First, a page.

Are quit-smoking medications expensive? Are there any low- or no-cost options?

The benefits of using quit-smoking medication make them well worth considering. If you are concerned about the cost of quit-smoking medications, we suggest contacting the Lung HelpLine at 1-800-LUNGUSA (1-800-586-4872) or talking to your healthcare provider.

Keep in mind:

  • Some quit-smoking medications cost less than others. Your healthcare provider or pharmacist can help you decide if one of the lower-cost options is a good choice for you.
  • Generic, lower-priced versions may be available.
  • With the Affordable Care Act, most insurance plans are required to offer smoking cessation benefits that could include discounted or free quit-smoking medications. Ask your insurance provider for more details.
  • Some county/state health departments have programs to help people get medication at a reduced cost.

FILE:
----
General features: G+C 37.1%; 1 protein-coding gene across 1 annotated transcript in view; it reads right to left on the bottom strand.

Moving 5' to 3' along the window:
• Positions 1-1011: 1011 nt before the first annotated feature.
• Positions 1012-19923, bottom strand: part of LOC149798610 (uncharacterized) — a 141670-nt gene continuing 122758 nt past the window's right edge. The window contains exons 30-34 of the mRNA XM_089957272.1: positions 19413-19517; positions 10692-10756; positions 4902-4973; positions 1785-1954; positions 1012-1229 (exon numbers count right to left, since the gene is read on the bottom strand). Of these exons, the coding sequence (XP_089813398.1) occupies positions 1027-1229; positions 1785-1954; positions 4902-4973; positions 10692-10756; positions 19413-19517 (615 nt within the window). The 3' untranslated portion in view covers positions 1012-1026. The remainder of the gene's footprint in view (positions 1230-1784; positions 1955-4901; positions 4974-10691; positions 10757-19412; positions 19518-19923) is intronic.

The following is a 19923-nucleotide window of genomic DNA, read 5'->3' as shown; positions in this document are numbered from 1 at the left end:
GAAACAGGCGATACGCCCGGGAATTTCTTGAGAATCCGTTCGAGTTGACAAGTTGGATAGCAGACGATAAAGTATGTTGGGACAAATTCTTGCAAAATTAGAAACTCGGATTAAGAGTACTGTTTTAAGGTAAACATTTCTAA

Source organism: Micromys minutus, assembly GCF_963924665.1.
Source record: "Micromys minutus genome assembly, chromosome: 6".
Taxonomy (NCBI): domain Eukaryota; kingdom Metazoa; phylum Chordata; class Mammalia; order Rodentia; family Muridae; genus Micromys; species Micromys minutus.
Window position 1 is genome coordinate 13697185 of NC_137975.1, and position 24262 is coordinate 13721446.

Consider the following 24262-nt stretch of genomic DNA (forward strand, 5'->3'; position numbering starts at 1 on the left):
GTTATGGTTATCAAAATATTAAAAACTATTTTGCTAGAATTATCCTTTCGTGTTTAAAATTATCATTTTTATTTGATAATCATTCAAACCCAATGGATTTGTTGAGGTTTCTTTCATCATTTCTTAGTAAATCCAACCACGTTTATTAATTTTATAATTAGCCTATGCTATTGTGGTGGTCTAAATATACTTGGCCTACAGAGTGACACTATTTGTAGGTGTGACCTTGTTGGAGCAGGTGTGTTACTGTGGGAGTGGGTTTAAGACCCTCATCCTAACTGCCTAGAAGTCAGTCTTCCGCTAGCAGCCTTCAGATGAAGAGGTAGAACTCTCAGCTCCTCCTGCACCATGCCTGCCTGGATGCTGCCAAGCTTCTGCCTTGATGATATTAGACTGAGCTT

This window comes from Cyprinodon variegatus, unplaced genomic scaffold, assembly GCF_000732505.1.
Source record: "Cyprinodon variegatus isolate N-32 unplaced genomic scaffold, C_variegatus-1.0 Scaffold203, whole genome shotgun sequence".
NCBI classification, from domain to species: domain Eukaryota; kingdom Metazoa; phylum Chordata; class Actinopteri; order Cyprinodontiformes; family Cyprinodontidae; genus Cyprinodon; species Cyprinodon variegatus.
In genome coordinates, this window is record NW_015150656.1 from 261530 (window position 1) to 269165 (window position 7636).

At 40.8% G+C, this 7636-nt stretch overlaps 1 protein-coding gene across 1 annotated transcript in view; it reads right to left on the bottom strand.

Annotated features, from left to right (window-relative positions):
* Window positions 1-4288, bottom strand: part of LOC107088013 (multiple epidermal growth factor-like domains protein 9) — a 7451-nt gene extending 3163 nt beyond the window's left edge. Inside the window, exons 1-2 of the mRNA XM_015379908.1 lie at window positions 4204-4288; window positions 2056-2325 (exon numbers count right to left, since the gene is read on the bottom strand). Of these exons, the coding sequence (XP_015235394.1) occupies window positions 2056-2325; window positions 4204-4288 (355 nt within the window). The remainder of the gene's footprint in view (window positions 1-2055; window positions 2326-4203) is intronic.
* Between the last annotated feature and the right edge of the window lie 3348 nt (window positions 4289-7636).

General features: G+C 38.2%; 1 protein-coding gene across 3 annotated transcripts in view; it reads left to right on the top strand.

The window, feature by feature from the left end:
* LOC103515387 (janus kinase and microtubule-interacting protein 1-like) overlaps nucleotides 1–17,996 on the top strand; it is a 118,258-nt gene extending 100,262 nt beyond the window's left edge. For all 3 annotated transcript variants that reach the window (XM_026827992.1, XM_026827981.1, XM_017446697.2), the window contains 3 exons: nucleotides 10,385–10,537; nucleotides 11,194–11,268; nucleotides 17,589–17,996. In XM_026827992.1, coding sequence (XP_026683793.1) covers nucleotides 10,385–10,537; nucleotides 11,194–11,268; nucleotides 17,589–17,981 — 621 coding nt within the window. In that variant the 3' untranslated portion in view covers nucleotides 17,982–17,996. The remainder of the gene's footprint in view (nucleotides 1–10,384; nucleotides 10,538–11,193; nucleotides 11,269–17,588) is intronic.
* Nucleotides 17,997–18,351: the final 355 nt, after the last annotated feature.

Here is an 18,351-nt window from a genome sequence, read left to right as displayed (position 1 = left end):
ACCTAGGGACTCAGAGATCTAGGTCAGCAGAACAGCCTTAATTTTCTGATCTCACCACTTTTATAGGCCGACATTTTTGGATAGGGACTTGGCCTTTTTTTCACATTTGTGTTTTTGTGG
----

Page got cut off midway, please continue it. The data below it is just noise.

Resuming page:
Remember, cigarettes cost a lot too. A quick comparison might show it is actually cheaper to purchase quit-smoking medication for the recommended time than it is to keep smoking and buying cigarettes.

Your Medication Plan

Take a moment now to record your plan regarding quit-smoking medication.

Which answer best describes your current thoughts on using quit-smoking medication(s)? Select one:

I am not planning to use any quit-smoking medications.

I am interested in using a quit-smoking medication but want more information.

I already know which quit-smoking medication I want to use.

Select the type of quit-smoking medication(s) you plan to use.

Nicotine gum Nicotine lozenge Nicotine patch Nicotine nasal spray Nicotine inhaler Bupropion (Zyban®) Varenicline (Chantix®)
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Learn more about quit-smoking medications by calling your healthcare provider, pharmacist or the Lung HelpLine at 1-800-LUNGUSA (1-800-586-4872).